What You Need To Know About Oxygen Sensors

What You Need To Know About Oxygen Sensors 

The Robert Bosch Company developed oxygen sensors for Volvo applications in the late 1970s. Oxygen Sensors are an important part of a vehicle because it sends real-time data about the amount of unburnt oxygen in the exhaust system to the engine’s computer.


The Function of Oxygen Sensors in Cars

Oxygen sensors are directly connected to the car’s computer system. These sensors  measure the oxygen levels and provide information to the system using a check engine light. This light appears when too little or too much oxygen is present in the engine. A car’s computer can self-calibrate the air fuel ratio that is metered into the combustion chamber. This process improves fuel efficiency, performance and an optimal level of oxygen in the engine. 

Emission standards

As your vehicle operates, several components help it not only perform well, but also decrease air pollution from the toxic exhaust your vehicle generates. A good example of this is your catalytic converter, which uses precious metals cracking harmful compounds into their individual elements making them safer for the environment. If your catalytic converter isn’t functioning properly, your oxygen sensor will detect it because these sensors are strategically placed throughout the exhaust system. The oxygen sensor on your car is like a referee and will alert you if your car is operating in a manner that causes damage to the environment. To keep the environment safe from toxins, all vehicles must pass a smog test. If your car has a faulty oxygen sensor, it cannot pass the smog test. 

Where Are Oxygen Sensors Located

The basic setup of most vehicles uses one oxygen sensor in front of the catalytic converter and two sensors in each exhaust manifold. Modern vehicles produced within the past 20 years will have at least four oxygen sensors and numerous other sensors strategically placed throughout the vehicle to monitor the various systems.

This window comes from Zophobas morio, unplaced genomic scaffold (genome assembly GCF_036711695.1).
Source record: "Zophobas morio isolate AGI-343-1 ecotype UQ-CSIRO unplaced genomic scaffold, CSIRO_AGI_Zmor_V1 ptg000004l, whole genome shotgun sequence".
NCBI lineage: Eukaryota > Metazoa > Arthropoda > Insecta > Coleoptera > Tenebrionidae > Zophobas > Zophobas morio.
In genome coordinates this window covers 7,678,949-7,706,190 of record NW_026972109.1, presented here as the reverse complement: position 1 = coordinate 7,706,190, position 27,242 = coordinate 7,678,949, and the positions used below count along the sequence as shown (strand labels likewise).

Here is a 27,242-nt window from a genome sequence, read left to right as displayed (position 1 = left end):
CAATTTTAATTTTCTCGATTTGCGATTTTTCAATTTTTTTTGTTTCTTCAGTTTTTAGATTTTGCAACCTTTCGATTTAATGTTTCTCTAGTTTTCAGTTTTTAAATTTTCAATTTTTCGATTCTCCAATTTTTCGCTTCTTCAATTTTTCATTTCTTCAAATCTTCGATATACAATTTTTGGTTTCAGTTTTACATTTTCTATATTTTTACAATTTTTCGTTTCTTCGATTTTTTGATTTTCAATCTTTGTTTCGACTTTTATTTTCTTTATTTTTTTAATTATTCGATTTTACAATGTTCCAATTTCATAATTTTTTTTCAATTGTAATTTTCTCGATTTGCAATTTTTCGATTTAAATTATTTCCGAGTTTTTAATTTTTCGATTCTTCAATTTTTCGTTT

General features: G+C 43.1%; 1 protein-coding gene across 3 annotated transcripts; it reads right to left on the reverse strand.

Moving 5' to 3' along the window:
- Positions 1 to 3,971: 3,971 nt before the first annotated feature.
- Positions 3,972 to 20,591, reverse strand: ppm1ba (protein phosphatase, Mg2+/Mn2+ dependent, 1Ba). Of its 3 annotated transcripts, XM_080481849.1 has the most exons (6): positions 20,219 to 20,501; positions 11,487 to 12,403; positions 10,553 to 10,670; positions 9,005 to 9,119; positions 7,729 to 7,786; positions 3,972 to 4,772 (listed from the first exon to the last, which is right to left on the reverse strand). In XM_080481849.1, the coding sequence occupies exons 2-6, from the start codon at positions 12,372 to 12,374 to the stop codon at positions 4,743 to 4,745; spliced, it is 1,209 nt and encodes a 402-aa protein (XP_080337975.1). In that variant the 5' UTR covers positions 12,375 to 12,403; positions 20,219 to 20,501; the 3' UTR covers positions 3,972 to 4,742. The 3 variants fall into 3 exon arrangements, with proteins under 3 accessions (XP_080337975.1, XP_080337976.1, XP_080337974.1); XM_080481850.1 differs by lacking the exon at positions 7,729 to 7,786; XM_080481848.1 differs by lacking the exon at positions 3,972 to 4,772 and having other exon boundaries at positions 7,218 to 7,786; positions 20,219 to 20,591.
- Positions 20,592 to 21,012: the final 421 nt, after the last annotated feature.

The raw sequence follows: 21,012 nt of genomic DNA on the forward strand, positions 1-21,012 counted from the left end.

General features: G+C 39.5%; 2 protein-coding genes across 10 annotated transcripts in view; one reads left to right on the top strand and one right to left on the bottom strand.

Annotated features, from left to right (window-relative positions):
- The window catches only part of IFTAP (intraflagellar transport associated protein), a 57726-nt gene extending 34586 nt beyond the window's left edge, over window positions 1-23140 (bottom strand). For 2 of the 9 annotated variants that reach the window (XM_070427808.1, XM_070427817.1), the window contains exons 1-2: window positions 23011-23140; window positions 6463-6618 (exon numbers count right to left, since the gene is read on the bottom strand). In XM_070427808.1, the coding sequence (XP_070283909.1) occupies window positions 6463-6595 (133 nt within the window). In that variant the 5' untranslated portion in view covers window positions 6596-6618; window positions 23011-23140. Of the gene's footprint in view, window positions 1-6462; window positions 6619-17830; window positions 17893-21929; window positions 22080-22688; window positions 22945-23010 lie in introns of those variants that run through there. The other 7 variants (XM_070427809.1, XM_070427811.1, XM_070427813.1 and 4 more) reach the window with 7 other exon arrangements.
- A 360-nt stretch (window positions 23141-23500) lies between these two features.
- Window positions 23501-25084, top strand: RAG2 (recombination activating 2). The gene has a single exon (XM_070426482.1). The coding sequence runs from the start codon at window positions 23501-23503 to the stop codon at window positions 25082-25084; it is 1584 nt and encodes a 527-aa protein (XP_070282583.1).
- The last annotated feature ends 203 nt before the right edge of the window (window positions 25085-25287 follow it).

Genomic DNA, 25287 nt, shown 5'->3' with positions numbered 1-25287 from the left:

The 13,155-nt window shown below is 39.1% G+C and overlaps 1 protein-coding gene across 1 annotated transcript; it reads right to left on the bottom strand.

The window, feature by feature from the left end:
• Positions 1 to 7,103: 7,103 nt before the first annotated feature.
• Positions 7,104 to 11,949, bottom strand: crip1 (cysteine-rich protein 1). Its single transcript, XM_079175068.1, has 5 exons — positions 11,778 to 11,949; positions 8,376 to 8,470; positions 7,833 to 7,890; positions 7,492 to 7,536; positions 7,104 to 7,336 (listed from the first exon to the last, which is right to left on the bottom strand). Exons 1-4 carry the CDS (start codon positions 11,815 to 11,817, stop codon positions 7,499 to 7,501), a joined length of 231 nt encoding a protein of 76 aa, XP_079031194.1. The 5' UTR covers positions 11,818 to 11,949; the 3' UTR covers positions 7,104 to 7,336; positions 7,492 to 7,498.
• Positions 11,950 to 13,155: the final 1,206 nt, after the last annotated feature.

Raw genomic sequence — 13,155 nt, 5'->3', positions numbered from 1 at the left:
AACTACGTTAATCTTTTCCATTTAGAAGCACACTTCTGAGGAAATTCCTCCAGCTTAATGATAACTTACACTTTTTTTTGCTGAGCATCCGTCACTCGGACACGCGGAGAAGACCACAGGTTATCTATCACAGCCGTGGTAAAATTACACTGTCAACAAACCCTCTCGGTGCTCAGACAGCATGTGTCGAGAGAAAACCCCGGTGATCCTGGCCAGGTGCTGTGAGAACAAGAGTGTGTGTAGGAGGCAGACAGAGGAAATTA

3 ways to tell your Oxygen Sensor is going bad 

  • Check Engine Light Is On

Typically, an orange check engine light will appear on your dashboard when your oxygen sensor is failing. If your car has a check engine light, it could also be related to another problem with its engine. It’s a good idea to have it  looked at by a professional before getting new oxygen sensors installed.

  • Your engine sound is irregular

You may notice that timing issues, combustion intervals, and other engine functions are affected by a defective oxygen sensor. You may also notice that there might be stalling or sluggish acceleration as well.

  • Your gas mileage is poor

Fuel/oxygen ratios that are too rich or too lean can reduce your engine’s efficiency, resulting in higher gas consumption. You’ll probably notice a gradual increase in your fuel prices rather than a sudden one since oxygen sensors tend to lose their effectiveness over time.

With the oxygen sensor, vehicles can perform at their best while ensuring the exhaust exerted from your vehicle’s emission control system is non toxic. Make sure you are taking care of your oxygen sensors and don’t ignore that check engine light, it could be your oxygen sensor trying to tell you something.


 

Edmund Schwenk

CEO/Metallurgist of PGM Recovery Systems “The single most important factor when you sell auto catalyst from used catalytic converters is the assay, not terms! Assay transparency is paramount! Many de-canners we speak to believe they are not getting correct assays on their material. Some have de-canned, shipped to other companies and received a little more than they could have sold their whole converters for in the first place.”Mission Statement: We at PGM Recovery Systems are providing information and transparency to the catalytic converter recycling industry in an effort to promote a value system of fair dealing. As a result of providing the industry with the proper tools to increase their profits, we are developing long-term relationships with suppliers.